Visiting my Goshen Garden
Throughout the summer I provide personalized tours of my garden in Goshen, Vermont for up to twenty people at a time.
While you are here I will share with you some of the history of the land and the underlying design concepts that have shaped the garden. I will tell you about the many plants I grow and and how I grow them, while leaving plenty of time to answer your questions on anything from design principles to sustainable garden practices.
A delightful country setting
Set on western slopes of the Green Mountains and bounded by the National Forest, my garden is both intimate and dramatic. Nearby mountains are framed by a white birch frames, while off in the distance the Adirondacks High Peaks are clearly visible.
For over a hundred years the land that is now my garden was part of an expansive mountain farm–first with sheep and then cattle. Today we are blessed with rich fertile soil that is perfect for growing a wide range of garden plants.
When we first moved here–about twenty-five years ago–there was little more than a rough meadow enclosed by scrubby trees and pierced with glacial rocks and the foundations of old barns.
Since then, as a personal avocation and a labor of love, I have been gradually transforming this space into a beautiful garden.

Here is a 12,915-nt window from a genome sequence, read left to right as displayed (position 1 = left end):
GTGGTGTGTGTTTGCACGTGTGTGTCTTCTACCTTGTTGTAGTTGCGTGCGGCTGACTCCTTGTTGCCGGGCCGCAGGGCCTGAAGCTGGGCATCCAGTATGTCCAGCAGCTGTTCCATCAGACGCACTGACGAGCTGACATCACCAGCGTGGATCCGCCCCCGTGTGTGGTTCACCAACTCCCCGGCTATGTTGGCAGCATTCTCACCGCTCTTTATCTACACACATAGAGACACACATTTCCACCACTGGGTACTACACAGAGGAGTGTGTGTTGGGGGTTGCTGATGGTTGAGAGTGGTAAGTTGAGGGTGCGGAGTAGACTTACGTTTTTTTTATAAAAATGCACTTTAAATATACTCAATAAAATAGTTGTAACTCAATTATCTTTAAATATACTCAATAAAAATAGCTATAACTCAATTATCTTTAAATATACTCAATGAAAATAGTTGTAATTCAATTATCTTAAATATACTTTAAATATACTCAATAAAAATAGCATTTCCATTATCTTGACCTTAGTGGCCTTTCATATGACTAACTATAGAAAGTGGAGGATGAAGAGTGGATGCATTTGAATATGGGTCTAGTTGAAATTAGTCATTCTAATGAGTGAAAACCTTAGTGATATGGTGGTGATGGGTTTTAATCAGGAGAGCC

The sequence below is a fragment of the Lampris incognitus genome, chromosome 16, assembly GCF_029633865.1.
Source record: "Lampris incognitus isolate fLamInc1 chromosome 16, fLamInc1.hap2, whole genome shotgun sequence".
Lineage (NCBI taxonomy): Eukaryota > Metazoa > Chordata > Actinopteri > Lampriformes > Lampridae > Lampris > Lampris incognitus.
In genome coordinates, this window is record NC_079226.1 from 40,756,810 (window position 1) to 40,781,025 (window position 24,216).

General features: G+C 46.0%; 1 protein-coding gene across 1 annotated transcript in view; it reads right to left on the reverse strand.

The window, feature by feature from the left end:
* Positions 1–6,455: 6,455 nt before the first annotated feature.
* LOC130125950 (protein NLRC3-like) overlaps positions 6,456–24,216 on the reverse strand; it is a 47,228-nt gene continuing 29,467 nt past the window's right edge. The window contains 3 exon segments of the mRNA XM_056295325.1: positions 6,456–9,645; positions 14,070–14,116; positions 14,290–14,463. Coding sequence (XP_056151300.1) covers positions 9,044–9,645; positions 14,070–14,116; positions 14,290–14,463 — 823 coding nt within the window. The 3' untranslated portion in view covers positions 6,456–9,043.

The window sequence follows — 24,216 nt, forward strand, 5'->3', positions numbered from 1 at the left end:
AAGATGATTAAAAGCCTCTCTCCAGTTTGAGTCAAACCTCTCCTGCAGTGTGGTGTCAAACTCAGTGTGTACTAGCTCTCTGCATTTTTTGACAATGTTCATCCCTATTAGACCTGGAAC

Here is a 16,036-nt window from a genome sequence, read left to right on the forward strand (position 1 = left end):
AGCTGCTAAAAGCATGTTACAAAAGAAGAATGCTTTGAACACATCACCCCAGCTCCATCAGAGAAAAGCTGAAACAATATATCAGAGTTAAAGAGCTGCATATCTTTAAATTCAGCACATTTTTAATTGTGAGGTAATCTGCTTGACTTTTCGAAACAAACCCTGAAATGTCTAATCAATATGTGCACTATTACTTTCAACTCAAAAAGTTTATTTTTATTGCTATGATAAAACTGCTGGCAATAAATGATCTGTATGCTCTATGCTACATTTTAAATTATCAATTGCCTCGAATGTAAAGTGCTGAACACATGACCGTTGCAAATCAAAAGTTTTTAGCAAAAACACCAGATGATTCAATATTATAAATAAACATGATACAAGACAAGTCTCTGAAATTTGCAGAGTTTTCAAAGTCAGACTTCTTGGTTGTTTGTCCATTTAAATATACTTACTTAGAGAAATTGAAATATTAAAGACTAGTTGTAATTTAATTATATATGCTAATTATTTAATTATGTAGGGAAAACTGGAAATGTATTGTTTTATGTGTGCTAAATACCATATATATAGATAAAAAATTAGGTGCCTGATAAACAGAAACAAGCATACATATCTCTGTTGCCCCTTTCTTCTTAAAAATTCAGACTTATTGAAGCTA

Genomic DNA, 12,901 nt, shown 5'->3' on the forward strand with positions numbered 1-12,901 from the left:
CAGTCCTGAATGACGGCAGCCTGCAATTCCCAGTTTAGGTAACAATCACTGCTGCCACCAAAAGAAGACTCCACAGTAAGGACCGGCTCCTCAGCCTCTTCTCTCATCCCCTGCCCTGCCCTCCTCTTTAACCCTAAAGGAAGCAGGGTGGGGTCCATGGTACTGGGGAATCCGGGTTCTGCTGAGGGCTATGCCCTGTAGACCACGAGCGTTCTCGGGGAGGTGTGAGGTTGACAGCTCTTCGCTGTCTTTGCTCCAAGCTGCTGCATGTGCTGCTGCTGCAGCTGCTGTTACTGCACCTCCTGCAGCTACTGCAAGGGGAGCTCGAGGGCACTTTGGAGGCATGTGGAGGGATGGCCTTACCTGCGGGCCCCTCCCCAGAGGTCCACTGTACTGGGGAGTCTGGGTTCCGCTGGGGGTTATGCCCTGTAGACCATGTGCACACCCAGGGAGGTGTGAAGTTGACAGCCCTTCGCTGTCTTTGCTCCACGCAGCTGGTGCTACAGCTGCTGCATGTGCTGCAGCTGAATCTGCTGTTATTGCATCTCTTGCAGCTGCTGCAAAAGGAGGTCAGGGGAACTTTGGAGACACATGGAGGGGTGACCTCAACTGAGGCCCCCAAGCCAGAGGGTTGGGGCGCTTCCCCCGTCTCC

Today exuberant sunny flower beds flow gracefully together while contrasting shady spaces provide an ideal home for woodland beauties. Throughout rustic stone walls create terracing as needed and a bountiful vegetable garden yields produce for kitchen and freezer.
From the common to the unusual: plants in abundance
Like all gardeners I love to find the perfect plant for each individual spot. In addition to the ‘tried and true ‘stalwarts– daylilies, Shasta daisies, coneflowers and many more–you will also find many unusual gems–such as the ones you see pictured here–which also thrive in my Vermont garden.
A haven for wildlife
From bees to butterflies, frogs to birds, this is also a garden that abounds with the energy of living creatures. Nothing gives me more pleasure than watching the Monarch or the Tiger swallowtail butterflies swarm over their favorite flowers as they feast on the nectar. as they flit from plant to plant in search of nectar while the cedar waxwings catch insects in the air above the pond.
Like all gardeners I love to watch the garden as it magically changes with the seasons– from spring to summer to fall and into winter, as well as the more subtle changes as the years roll by.
And I am always planning for changes and expansions. This coming year I plan to add a meandering woodland path above the old barn foundation as well as put the finishing touches on a new ‘front garden’ that is visible from the road. My garden will never be quite finished–but that is the way that all gardens are.